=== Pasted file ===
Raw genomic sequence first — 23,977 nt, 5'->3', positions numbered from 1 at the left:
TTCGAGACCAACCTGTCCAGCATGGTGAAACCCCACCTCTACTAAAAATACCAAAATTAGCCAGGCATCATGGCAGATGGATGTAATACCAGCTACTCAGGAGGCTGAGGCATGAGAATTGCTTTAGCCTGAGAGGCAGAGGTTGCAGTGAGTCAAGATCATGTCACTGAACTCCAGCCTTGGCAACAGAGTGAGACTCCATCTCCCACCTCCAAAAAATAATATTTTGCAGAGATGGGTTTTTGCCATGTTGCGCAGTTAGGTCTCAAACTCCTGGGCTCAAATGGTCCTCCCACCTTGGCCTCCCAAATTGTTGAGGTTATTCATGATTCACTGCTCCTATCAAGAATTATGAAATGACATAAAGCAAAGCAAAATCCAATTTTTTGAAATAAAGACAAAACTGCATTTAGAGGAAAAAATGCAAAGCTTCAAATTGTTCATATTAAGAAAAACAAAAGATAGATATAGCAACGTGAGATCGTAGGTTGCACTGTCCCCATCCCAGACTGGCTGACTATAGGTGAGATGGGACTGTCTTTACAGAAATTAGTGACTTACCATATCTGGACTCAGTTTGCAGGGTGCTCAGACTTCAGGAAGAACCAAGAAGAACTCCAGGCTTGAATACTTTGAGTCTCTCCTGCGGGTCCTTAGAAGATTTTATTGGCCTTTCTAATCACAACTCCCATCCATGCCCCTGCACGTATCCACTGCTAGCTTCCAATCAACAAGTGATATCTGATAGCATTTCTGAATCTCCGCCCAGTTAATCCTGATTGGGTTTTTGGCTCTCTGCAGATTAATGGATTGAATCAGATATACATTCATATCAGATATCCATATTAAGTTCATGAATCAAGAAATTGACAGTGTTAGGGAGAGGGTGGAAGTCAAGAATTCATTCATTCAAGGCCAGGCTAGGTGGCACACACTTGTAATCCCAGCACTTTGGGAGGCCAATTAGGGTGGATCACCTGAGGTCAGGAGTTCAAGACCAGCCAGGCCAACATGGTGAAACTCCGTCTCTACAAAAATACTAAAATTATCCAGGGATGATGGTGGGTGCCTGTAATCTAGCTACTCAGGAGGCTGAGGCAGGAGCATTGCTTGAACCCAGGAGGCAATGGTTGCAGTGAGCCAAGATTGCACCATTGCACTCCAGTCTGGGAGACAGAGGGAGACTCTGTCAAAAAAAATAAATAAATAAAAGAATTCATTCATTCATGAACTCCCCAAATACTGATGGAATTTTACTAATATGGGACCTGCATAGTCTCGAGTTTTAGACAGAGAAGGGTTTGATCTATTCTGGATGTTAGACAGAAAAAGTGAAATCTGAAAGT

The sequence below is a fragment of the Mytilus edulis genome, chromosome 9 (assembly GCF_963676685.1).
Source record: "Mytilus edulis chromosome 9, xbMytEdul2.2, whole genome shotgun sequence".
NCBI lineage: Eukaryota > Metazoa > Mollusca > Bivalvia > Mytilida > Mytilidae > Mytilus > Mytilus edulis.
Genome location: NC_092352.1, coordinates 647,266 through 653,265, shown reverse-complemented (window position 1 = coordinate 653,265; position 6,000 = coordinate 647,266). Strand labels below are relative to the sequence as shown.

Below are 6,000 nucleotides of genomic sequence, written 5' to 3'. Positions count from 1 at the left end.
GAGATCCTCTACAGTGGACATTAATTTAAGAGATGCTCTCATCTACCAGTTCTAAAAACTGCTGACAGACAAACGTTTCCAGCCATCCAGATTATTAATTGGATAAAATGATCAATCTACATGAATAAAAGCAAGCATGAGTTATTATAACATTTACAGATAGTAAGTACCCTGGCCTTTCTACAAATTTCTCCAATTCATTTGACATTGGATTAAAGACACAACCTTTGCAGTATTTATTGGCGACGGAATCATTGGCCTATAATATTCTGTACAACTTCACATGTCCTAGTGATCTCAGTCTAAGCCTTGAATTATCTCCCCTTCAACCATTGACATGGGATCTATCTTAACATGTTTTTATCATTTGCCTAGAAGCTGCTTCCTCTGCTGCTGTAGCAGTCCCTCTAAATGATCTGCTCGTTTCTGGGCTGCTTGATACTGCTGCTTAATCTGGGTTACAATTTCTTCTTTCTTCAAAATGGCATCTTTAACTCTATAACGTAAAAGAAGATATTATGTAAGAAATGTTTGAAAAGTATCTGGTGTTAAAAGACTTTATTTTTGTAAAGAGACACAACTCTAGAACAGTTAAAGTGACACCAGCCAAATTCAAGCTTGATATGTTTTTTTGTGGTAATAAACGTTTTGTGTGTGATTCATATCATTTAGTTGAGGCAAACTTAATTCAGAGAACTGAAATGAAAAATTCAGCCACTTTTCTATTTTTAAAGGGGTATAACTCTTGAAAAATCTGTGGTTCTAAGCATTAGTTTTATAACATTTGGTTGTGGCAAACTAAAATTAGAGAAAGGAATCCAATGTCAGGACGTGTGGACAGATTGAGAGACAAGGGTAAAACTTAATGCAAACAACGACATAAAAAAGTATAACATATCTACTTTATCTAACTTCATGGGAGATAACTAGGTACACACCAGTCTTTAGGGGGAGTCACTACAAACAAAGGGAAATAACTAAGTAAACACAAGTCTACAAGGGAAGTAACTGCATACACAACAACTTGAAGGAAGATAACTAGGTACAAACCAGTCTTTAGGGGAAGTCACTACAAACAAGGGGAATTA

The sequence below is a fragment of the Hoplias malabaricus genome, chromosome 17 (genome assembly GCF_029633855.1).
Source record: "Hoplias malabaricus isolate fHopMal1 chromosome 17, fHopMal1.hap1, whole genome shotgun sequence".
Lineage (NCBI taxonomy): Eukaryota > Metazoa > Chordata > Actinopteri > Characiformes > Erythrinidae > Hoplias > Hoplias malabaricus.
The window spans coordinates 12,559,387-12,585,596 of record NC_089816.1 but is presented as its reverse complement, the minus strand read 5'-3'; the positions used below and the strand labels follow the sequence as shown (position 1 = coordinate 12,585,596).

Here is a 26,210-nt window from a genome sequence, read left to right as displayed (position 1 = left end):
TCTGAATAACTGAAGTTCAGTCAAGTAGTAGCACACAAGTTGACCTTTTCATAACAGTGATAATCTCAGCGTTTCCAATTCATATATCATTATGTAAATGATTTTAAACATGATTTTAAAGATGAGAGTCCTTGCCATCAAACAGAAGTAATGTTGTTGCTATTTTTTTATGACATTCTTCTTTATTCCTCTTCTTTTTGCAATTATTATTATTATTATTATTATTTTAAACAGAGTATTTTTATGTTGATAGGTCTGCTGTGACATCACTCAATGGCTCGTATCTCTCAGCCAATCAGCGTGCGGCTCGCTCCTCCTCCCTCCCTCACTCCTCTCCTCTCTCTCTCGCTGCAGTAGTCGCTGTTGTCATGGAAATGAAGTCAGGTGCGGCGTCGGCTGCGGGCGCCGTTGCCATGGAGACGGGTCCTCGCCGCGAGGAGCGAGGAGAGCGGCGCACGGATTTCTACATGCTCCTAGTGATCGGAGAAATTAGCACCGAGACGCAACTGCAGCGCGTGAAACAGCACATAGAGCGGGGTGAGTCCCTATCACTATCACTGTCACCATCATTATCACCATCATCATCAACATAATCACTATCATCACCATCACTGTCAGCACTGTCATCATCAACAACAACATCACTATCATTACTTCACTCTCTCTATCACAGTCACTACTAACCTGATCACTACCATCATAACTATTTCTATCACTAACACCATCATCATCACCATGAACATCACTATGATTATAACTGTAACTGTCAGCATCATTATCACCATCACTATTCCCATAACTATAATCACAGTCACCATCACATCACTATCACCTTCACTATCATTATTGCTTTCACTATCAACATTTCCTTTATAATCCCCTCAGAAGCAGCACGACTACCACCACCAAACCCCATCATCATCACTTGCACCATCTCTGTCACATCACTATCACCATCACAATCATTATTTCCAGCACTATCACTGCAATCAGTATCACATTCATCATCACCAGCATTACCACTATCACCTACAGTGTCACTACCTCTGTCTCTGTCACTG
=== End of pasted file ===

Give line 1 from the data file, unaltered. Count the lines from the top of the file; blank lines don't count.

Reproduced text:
Raw genomic sequence first — 23,977 nt, 5'->3', positions numbered from 1 at the left: